It seemed like everyone was on a high following the UFC’s latest effort Down Under. Mark Hunt and Antonio “Big Foot” Silva produced an instant classic in front of a sold out Brisbane crowd – receiving immeasurable plaudits from the MMA community. But not everyone was impressed by (arguably) the greatest heavyweight fight in UFC history.
Phil Rothfield of The Daily Telegraph was less than impressed.
Rothfield covered the event for The Daily Telegraph and had some biting words about the sport and the show that he had seen. “SINCE when is kicking, elbowing, kneeing, punching and stomping an opponent classified as sport?” he remarked with obvious distaste.
But that was just the tip of the iceberg.
He proceeded to go on a tirade of almost John McCain proportions (circa 1990’s). And while it can be debated whether the comments made by McCain in the UFC’s “dark-ages” were justifiable or not – it’s inconceivable that any mixed martial arts fan could even take Rothfield seriously in this instance.
His lack of understanding of the sport is evident when he refers to the sport as the UFC – and not MMA. A telltale sign that his knowledge of the sport is extremely limited; and it’s precisely why his arguments are virtually worthless.
However, there is a particular argument that I find wholeheartedly entertaining.
“If you really want to make yourself sick, Google ‘UFC worst injuries,’ he writes. “The images are seriously disgusting and raise the question: why aren’t the fighters at least made to wear headgear?”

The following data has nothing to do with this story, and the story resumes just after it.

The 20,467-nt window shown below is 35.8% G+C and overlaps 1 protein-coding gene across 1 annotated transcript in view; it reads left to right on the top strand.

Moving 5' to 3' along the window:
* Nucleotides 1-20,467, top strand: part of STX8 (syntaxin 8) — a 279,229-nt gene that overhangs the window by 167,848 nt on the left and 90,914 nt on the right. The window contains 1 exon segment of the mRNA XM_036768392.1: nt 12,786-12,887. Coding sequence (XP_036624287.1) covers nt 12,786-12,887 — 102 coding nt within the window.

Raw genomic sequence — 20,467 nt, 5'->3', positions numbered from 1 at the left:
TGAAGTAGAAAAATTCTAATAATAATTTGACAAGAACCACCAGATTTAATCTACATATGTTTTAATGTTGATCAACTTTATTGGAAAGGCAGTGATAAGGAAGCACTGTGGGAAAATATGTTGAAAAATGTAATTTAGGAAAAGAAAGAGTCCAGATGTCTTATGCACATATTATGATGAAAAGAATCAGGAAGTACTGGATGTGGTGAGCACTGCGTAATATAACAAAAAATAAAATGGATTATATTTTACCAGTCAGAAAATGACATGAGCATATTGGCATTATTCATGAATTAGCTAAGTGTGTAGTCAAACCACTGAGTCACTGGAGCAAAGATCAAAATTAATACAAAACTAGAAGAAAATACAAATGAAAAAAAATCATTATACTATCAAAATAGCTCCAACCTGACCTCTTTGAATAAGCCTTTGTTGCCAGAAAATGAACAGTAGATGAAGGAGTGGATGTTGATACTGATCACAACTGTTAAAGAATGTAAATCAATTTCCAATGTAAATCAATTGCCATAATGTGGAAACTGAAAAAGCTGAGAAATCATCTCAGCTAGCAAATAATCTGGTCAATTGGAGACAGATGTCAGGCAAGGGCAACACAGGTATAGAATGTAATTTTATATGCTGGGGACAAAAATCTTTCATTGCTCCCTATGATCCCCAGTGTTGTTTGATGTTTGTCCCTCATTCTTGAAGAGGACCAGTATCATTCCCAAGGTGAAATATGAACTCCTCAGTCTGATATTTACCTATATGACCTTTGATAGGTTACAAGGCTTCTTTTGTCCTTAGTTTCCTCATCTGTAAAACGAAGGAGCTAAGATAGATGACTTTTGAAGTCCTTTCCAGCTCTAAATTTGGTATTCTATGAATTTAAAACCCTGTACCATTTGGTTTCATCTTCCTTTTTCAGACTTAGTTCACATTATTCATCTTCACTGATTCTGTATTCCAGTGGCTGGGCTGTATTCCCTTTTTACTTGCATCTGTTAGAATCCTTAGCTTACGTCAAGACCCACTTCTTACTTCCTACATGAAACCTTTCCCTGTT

It’s such an entertaining statement on a number of levels. The term worst injuries are just that – they are the worst injuries that have ever happened inside the octagon. The results will hardly shock mixed martial arts fans – but to the average person (the non-MMA viewer) that images may be alarming in the context they are shown. However, the injuries are mostly superficial cuts and sporadic broken limbs that heal with some time.
But where I find my enjoyment of this statement, which is supposed to pray on the uneducated (uneducated in the field of combat sports), is when you plug out UFC and replace it with another variable. Because that’s all the UFC is in this case – a variable.
If I wanted to attack soccer, a sport that isn’t known for its violence, I could use the exact same argument in this article. ‘Googling’ soccer will offer similar injuries, like broken bones (many of them), and other superficial wounds; but it will illustrate fatalities, something that we all can agree is much worse than a broken arm.
Rothfield ensured his piece was as blunt and insensitive as imaginable with his final remark when he proudly insulted every athlete who competes in our sport by unequivocally affirming that the sport requires little to no skill – but just violence.
“The injury risks they face in rugby league and all the footy codes.” He wrote. “At least their sport involves a large degree of skill – and it’s not just a contest to ¬violently bash another person into submission.”